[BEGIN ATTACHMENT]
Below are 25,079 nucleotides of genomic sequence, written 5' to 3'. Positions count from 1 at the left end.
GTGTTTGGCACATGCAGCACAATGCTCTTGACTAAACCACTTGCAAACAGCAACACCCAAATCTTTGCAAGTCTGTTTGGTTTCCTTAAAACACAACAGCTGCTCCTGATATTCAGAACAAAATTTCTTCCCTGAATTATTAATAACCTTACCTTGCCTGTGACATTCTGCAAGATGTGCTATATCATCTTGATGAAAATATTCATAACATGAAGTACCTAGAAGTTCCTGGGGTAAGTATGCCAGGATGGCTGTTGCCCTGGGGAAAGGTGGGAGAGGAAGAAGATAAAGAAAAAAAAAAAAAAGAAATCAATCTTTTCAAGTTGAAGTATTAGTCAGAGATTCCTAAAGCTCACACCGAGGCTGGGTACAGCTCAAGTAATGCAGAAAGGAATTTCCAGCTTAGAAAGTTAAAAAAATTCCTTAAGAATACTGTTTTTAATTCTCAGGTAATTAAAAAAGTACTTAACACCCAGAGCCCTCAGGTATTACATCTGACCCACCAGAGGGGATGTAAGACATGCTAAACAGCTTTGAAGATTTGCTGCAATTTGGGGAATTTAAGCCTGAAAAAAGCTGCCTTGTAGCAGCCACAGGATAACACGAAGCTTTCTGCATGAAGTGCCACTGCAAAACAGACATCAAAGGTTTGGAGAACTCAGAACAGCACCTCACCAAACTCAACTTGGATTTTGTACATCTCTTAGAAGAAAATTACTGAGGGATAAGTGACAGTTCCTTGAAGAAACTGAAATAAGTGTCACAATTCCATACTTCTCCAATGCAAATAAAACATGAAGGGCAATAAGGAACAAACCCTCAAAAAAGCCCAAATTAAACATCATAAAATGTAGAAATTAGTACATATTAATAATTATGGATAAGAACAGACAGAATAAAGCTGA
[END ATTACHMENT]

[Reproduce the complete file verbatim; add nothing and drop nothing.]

Below are 25,079 nucleotides of genomic sequence, written 5' to 3'. Positions count from 1 at the left end.
GTGTTTGGCACATGCAGCACAATGCTCTTGACTAAACCACTTGCAAACAGCAACACCCAAATCTTTGCAAGTCTGTTTGGTTTCCTTAAAACACAACAGCTGCTCCTGATATTCAGAACAAAATTTCTTCCCTGAATTATTAATAACCTTACCTTGCCTGTGACATTCTGCAAGATGTGCTATATCATCTTGATGAAAATATTCATAACATGAAGTACCTAGAAGTTCCTGGGGTAAGTATGCCAGGATGGCTGTTGCCCTGGGGAAAGGTGGGAGAGGAAGAAGATAAAGAAAAAAAAAAAAAAGAAATCAATCTTTTCAAGTTGAAGTATTAGTCAGAGATTCCTAAAGCTCACACCGAGGCTGGGTACAGCTCAAGTAATGCAGAAAGGAATTTCCAGCTTAGAAAGTTAAAAAAATTCCTTAAGAATACTGTTTTTAATTCTCAGGTAATTAAAAAAGTACTTAACACCCAGAGCCCTCAGGTATTACATCTGACCCACCAGAGGGGATGTAAGACATGCTAAACAGCTTTGAAGATTTGCTGCAATTTGGGGAATTTAAGCCTGAAAAAAGCTGCCTTGTAGCAGCCACAGGATAACACGAAGCTTTCTGCATGAAGTGCCACTGCAAAACAGACATCAAAGGTTTGGAGAACTCAGAACAGCACCTCACCAAACTCAACTTGGATTTTGTACATCTCTTAGAAGAAAATTACTGAGGGATAAGTGACAGTTCCTTGAAGAAACTGAAATAAGTGTCACAATTCCATACTTCTCCAATGCAAATAAAACATGAAGGGCAATAAGGAACAAACCCTCAAAAAAGCCCAAATTAAACATCATAAAATGTAGAAATTAGTACATATTAATAATTATGGATAAGAACAGACAGAATAAAGCTGA